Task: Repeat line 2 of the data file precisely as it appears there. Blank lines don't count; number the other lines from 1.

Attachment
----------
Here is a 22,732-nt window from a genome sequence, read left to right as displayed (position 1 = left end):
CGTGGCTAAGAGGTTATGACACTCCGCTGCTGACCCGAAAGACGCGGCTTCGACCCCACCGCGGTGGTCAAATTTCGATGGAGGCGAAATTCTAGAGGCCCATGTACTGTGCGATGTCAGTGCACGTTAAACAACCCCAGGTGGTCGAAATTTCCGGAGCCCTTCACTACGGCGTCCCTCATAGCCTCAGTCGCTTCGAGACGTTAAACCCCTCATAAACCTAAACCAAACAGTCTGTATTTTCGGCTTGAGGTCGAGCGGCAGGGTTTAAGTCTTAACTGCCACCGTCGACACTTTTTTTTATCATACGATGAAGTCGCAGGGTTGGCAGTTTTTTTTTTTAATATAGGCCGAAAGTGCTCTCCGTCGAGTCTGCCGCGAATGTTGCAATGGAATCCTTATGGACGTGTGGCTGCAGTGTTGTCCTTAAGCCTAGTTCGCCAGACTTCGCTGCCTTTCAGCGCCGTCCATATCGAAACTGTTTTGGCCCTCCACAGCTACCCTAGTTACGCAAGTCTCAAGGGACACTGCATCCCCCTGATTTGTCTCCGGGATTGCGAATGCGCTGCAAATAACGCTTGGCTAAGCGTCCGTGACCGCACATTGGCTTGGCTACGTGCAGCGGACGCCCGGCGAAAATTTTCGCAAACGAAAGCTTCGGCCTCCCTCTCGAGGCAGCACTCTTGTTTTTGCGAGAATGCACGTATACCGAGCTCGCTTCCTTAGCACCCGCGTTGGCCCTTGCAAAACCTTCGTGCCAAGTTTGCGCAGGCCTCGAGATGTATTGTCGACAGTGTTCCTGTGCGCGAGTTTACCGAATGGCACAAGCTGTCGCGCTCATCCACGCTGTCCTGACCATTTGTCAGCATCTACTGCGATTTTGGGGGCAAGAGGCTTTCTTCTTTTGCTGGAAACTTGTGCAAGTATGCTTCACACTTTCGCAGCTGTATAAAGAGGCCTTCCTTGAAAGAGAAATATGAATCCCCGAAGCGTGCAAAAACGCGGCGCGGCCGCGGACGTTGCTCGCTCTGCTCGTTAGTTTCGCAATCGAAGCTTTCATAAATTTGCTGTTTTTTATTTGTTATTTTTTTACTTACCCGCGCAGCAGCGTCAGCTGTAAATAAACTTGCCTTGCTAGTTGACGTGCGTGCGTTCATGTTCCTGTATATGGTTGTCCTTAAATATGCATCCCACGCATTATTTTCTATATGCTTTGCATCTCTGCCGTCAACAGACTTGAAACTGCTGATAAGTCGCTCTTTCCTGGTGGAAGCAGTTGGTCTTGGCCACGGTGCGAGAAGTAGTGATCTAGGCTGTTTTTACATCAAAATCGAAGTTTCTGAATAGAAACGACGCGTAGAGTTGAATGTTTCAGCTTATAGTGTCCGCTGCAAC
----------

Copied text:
CGTGGCTAAGAGGTTATGACACTCCGCTGCTGACCCGAAAGACGCGGCTTCGACCCCACCGCGGTGGTCAAATTTCGATGGAGGCGAAATTCTAGAGGCCCATGTACTGTGCGATGTCAGTGCACGTTAAACAACCCCAGGTGGTCGAAATTTCCGGAGCCCTTCACTACGGCGTCCCTCATAGCCTCAGTCGCTTCGAGACGTTAAACCCCTCATAAACCTAAACCAAACAGTCTGTATTTTCGGCTTGAGGTCGAGCGGCAGGGTTTAAGTCTTAACTGCCACCGTCGACACTTTTTTTTATCATACGATGAAGTCGCAGGGTTGGCAGTTTTTTTTTTTAATATAGGCCGAAAGTGCTCTCCGTCGAGTCTGCCGCGAATGTTGCAATGGAATCCTTATGGACGTGTGGCTGCAGTGTTGTCCTTAAGCCTAGTTCGCCAGACTTCGCTGCCTTTCAGCGCCGTCCATATCGAAACTGTTTTGGCCCTCCACAGCTACCCTAGTTACGCAAGTCTCAAGGGACACTGCATCCCCCTGATTTGTCTCCGGGATTGCGAATGCGCTGCAAATAACGCTTGGCTAAGCGTCCGTGACCGCACATTGGCTTGGCTACGTGCAGCGGACGCCCGGCGAAAATTTTCGCAAACGAAAGCTTCGGCCTCCCTCTCGAGGCAGCACTCTTGTTTTTGCGAGAATGCACGTATACCGAGCTCGCTTCCTTAGCACCCGCGTTGGCCCTTGCAAAACCTTCGTGCCAAGTTTGCGCAGGCCTCGAGATGTATTGTCGACAGTGTTCCTGTGCGCGAGTTTACCGAATGGCACAAGCTGTCGCGCTCATCCACGCTGTCCTGACCATTTGTCAGCATCTACTGCGATTTTGGGGGCAAGAGGCTTTCTTCTTTTGCTGGAAACTTGTGCAAGTATGCTTCACACTTTCGCAGCTGTATAAAGAGGCCTTCCTTGAAAGAGAAATATGAATCCCCGAAGCGTGCAAAAACGCGGCGCGGCCGCGGACGTTGCTCGCTCTGCTCGTTAGTTTCGCAATCGAAGCTTTCATAAATTTGCTGTTTTTTATTTGTTATTTTTTTACTTACCCGCGCAGCAGCGTCAGCTGTAAATAAACTTGCCTTGCTAGTTGACGTGCGTGCGTTCATGTTCCTGTATATGGTTGTCCTTAAATATGCATCCCACGCATTATTTTCTATATGCTTTGCATCTCTGCCGTCAACAGACTTGAAACTGCTGATAAGTCGCTCTTTCCTGGTGGAAGCAGTTGGTCTTGGCCACGGTGCGAGAAGTAGTGATCTAGGCTGTTTTTACATCAAAATCGAAGTTTCTGAATAGAAACGACGCGTAGAGTTGAATGTTTCAGCTTATAGTGTCCGCTGCAAC